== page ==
#include "Includes.h"

enum BlowfishAlgorithm

class Blowfish
    struct bf_key_st
        unsigned long P[18];
        unsigned long S[1024];
    Blowfish(BlowfishAlgorithm algorithm);
    void Dispose();
    void SetKey(unsigned char data[]);
    unsigned char Encrypt(unsigned char buffer[]);
    unsigned char Decrypt(unsigned char buffer[]);
    char EncryptIV();
    char DecryptIV();
    BlowfishAlgorithm _algorithm;
    unsigned char _encryptIv[200];
    unsigned char _decryptIv[200];
    int _encryptNum;
    int _decryptNum;

class GameCryptography
    Blowfish _blowfish;
    GameCryptography(unsigned char key[]);
    void Decrypt(unsigned char packet[]);
    void Encrypt(unsigned char packet[]);
    Blowfish Blowfish;
    void SetKey(unsigned char k[]);
    void SetIvs(unsigned char i1[],unsigned char i2[]);

GameCryptography::GameCryptography(unsigned char key[])

Error:IntelliSense: no default constructor exists for class "Blowfish" ???!

  • Please don't delete your entire question. Leave it in place.
    – greyfade
    Feb 12, 2011 at 23:23
  • 1
    Not having a default constructor is no problem, as long as you don't use one. Always specifying an argument at construction is ok, when there is no obvious default argument.
    – Bo Persson
    Feb 13, 2011 at 14:52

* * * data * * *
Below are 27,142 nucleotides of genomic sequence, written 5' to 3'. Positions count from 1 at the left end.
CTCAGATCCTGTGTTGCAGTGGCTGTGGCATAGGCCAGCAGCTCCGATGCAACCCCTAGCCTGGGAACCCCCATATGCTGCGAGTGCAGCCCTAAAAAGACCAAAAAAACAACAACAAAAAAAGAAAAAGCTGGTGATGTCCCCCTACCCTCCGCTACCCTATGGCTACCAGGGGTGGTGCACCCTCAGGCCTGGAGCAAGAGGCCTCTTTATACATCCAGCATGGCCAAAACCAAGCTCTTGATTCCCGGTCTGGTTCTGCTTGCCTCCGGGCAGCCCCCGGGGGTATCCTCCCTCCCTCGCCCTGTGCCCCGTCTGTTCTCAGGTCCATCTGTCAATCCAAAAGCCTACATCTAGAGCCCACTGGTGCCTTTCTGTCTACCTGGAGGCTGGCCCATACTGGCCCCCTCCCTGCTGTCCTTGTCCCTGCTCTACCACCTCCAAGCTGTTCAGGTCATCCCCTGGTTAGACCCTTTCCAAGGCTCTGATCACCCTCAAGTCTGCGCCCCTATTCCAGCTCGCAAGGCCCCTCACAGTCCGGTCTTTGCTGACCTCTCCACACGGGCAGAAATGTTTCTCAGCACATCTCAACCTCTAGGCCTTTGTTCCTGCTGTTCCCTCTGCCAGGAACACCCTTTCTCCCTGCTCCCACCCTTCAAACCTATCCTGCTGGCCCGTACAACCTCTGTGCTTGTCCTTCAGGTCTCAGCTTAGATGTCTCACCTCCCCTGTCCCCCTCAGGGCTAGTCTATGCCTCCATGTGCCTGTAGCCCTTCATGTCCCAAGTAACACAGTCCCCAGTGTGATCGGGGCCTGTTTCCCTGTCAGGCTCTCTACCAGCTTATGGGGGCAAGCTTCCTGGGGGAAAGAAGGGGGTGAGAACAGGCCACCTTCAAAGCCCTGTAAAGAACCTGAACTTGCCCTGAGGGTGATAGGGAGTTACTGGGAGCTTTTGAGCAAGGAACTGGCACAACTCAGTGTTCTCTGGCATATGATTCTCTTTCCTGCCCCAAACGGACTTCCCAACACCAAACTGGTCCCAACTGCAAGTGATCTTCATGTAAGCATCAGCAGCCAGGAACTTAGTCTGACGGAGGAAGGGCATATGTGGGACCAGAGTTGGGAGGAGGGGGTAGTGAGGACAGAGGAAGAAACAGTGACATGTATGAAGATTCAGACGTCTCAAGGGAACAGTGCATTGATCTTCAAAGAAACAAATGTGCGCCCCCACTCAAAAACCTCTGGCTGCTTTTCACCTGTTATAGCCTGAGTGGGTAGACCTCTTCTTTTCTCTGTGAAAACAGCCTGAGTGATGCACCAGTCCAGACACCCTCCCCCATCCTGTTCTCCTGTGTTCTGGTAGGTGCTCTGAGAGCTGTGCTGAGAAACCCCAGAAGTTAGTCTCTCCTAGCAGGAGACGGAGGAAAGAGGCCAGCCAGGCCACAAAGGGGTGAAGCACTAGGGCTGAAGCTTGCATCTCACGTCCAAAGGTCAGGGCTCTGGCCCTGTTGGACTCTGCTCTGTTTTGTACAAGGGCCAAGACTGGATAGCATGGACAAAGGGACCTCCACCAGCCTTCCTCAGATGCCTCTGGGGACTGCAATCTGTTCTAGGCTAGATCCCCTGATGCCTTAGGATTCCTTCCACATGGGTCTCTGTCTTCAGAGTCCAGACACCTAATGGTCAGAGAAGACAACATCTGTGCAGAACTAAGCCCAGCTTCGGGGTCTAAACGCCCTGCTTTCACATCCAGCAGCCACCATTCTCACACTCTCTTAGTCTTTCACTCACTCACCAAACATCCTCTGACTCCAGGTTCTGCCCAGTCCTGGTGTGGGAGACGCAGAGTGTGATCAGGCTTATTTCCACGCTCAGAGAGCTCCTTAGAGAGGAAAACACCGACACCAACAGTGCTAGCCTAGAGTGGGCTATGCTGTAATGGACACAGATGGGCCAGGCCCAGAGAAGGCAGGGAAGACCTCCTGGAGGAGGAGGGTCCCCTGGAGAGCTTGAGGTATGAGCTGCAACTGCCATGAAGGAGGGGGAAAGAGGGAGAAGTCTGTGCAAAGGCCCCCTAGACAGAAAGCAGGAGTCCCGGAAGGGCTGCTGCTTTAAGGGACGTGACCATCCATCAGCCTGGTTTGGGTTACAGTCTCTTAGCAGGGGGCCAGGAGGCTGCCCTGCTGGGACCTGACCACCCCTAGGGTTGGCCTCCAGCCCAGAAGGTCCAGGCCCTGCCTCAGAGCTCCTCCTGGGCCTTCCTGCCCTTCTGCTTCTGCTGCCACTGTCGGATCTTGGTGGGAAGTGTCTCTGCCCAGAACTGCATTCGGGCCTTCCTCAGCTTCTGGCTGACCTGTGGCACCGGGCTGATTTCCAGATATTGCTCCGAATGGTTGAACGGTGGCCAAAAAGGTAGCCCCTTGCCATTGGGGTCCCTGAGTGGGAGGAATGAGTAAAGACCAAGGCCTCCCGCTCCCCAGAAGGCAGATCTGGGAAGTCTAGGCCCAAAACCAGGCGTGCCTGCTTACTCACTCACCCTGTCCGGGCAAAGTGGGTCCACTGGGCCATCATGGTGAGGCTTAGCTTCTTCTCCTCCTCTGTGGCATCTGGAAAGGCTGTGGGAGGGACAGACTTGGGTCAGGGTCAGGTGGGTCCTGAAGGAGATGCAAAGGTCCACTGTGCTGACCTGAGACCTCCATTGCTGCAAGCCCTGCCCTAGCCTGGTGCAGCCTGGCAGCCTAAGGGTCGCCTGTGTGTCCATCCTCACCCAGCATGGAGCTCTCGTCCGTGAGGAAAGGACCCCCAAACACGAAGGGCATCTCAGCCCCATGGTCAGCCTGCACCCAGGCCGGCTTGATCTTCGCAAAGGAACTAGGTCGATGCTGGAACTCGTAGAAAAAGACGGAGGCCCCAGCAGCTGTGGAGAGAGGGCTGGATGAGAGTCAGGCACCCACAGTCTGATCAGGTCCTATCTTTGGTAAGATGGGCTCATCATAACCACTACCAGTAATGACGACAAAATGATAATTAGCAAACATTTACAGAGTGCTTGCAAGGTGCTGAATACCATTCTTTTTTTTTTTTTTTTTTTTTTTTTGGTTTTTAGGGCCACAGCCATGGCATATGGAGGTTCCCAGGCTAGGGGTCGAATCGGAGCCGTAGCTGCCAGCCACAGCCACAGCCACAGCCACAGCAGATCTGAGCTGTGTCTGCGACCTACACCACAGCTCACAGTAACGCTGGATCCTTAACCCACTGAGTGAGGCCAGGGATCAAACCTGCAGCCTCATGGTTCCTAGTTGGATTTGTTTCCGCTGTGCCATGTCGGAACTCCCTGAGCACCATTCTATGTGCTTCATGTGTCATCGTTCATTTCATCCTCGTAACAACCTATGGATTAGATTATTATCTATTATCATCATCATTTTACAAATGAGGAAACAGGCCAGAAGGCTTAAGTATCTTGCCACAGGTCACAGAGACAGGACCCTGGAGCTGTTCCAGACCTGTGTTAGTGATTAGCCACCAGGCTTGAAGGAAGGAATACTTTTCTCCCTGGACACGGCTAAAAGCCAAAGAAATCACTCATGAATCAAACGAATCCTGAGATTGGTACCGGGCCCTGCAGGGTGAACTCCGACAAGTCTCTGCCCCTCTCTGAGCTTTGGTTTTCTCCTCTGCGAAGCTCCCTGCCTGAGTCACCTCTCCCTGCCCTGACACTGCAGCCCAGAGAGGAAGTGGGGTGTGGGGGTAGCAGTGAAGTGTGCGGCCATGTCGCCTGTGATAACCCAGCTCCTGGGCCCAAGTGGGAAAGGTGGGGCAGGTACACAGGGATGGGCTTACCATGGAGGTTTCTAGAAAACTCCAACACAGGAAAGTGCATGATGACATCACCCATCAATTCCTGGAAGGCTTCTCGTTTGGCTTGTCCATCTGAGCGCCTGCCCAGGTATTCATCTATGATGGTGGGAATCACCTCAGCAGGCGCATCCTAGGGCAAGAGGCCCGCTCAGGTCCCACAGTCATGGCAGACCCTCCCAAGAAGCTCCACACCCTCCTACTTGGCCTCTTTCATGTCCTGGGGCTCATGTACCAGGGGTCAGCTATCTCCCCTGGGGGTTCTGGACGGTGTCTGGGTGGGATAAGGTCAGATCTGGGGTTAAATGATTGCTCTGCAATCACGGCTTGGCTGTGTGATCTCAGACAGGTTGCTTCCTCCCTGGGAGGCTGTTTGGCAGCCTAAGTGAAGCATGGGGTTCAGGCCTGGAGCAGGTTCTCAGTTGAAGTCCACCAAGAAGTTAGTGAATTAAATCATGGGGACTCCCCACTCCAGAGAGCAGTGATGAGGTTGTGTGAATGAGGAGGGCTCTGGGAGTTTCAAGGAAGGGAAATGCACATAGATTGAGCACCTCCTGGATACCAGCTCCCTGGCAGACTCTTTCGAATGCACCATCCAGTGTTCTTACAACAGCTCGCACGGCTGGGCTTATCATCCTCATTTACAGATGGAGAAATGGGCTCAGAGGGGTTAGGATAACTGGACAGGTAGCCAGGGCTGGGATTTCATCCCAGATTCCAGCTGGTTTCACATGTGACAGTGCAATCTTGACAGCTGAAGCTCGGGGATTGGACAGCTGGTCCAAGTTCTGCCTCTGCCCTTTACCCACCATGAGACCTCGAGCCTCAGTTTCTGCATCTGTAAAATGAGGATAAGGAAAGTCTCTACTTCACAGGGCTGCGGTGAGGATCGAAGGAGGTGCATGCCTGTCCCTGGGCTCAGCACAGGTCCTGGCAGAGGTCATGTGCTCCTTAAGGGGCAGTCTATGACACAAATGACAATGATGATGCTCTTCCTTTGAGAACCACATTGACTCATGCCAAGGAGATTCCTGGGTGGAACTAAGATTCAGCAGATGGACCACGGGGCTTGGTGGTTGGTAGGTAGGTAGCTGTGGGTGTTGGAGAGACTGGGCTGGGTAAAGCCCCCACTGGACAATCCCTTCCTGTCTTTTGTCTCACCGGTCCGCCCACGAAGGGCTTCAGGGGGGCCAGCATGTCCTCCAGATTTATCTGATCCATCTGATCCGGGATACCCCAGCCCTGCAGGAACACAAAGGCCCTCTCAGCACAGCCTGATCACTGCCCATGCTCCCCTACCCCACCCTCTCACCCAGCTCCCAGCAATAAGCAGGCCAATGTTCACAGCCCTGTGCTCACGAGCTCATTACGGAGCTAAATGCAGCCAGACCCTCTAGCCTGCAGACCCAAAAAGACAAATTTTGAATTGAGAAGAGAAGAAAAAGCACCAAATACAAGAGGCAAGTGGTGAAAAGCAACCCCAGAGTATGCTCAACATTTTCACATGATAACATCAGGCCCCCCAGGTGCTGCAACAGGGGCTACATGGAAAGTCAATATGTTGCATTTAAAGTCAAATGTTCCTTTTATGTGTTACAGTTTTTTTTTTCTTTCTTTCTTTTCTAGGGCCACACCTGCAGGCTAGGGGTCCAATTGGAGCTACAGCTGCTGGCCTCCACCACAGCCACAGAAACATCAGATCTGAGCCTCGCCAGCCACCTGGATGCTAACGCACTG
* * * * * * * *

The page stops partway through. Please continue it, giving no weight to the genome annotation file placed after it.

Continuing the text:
• The question has already been asked a long time ago, still for completion, in order to force the compiler to generate a default constructor one can use: <classname> { public: <classname>() = default; } with default forcing a default constructor for the class. In this case: class Blowfish { Blowfish() = default; } Nov 7, 2019 at 11:52

5 Answers 5


If you define a class without any constructor, the compiler will synthesize a constructor for you (and that will be a default constructor -- i.e., one that doesn't require any arguments). If, however, you do define a constructor, (even if it does take one or more arguments) the compiler will not synthesize a constructor for you -- at that point, you've taken responsibility for constructing objects of that class, so the compiler "steps back", so to speak, and leaves that job to you.

You have two choices. You need to either provide a default constructor, or you need to supply the correct parameter when you define an object. For example, you could change your constructor to look something like:

Blowfish(BlowfishAlgorithm algorithm = CBC);

...so the ctor could be invoked without (explicitly) specifying an algorithm (in which case it would use CBC as the algorithm).

The other alternative would be to explicitly specify the algorithm when you define a Blowfish object:

class GameCryptography { 
    Blowfish blowfish_;
    GameCryptography() : blowfish_(ECB) {}
    // ...

In C++ 11 (or later) you have one more option available. You can define your constructor that takes an argument, but then tell the compiler to generate the constructor it would have if you didn't define one:

class GameCryptography { 

    // define our ctor that takes an argument